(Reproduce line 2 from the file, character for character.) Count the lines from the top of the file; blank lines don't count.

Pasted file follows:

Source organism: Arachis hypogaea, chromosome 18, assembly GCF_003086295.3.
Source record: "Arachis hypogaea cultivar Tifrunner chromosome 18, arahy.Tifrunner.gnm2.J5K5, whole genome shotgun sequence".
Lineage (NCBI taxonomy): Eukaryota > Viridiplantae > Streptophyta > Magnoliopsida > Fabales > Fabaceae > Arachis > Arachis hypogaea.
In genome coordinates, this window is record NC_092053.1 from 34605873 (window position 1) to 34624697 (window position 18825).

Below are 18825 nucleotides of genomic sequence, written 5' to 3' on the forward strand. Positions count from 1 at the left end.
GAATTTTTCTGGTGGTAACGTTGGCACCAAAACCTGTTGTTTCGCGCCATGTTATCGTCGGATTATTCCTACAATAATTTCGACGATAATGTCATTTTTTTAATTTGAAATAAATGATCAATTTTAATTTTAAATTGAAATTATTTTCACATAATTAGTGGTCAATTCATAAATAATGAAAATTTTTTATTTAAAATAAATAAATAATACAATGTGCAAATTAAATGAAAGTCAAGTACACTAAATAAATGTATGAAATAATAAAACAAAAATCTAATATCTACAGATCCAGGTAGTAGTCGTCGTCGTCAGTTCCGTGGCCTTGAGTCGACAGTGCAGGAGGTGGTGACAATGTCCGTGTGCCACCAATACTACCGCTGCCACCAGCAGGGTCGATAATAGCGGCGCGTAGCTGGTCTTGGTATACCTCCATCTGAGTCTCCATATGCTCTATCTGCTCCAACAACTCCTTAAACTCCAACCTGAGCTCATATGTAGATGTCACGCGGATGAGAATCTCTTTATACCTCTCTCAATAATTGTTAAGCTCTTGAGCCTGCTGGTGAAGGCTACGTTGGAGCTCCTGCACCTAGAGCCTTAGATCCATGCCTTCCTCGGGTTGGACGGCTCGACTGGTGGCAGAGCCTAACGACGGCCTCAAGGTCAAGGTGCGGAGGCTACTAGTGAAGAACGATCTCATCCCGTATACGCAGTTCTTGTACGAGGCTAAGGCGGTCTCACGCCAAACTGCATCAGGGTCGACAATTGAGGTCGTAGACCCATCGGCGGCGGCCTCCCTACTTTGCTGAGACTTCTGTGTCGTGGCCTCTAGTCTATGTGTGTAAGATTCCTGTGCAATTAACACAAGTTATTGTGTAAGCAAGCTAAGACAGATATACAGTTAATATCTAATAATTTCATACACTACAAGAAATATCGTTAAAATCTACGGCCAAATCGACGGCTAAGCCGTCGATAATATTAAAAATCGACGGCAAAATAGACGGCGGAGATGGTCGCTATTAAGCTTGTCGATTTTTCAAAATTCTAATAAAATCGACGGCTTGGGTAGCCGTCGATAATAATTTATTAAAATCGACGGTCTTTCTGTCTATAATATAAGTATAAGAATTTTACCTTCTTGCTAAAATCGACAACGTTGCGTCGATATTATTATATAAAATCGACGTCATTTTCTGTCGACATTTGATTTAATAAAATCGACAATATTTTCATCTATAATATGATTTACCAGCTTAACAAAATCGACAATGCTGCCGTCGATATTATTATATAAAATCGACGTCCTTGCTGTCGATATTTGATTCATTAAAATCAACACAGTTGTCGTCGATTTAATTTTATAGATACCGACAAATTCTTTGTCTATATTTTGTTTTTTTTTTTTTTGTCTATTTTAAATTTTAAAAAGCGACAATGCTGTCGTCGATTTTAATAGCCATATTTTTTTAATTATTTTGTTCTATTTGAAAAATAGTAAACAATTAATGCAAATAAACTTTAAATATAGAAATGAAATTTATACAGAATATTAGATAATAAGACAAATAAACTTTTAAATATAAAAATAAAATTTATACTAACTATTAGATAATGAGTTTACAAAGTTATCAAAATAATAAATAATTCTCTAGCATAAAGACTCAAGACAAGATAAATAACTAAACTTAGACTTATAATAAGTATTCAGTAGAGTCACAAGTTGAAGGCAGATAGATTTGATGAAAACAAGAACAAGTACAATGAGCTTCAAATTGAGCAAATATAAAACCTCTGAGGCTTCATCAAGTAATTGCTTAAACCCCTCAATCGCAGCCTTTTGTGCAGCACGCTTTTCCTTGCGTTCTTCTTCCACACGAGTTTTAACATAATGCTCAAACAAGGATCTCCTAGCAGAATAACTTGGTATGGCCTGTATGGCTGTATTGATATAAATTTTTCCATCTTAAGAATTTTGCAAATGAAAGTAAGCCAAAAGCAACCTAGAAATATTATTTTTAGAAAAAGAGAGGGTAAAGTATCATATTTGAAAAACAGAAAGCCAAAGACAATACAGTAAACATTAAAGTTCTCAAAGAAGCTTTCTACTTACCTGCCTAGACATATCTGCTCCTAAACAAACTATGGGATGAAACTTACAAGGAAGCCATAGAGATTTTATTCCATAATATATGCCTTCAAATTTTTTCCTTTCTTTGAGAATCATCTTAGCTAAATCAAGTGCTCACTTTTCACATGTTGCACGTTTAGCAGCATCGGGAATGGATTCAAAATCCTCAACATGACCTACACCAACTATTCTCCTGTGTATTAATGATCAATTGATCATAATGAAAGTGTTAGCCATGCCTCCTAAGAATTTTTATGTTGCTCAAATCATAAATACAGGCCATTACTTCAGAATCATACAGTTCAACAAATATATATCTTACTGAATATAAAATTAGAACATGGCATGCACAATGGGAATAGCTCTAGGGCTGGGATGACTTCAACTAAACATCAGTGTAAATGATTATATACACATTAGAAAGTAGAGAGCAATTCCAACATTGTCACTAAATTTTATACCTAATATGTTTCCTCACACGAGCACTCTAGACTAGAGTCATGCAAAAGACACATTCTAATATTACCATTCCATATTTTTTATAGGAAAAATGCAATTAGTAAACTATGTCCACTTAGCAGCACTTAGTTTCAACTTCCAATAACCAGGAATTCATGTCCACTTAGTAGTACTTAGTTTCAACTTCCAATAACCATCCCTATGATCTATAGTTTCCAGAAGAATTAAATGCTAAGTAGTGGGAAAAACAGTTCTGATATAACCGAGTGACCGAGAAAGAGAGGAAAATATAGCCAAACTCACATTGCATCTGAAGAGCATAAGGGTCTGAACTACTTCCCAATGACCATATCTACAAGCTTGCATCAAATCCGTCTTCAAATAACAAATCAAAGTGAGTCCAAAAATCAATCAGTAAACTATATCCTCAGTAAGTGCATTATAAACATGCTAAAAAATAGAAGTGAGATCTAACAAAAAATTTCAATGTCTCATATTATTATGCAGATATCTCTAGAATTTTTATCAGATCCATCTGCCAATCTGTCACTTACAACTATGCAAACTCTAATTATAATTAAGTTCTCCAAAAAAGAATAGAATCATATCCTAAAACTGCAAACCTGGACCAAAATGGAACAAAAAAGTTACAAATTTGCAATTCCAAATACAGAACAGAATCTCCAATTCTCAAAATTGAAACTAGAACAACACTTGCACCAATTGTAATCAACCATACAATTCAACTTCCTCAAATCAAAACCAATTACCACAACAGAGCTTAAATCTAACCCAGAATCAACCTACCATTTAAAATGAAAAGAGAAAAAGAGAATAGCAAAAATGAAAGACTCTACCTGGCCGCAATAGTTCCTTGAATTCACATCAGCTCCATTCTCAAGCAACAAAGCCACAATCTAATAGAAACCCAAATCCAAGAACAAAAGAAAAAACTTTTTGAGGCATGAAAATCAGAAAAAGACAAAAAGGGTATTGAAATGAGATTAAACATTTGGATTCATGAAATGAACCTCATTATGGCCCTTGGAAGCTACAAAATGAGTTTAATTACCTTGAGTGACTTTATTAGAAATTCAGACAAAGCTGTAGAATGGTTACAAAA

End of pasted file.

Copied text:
Source record: "Arachis hypogaea cultivar Tifrunner chromosome 18, arahy.Tifrunner.gnm2.J5K5, whole genome shotgun sequence".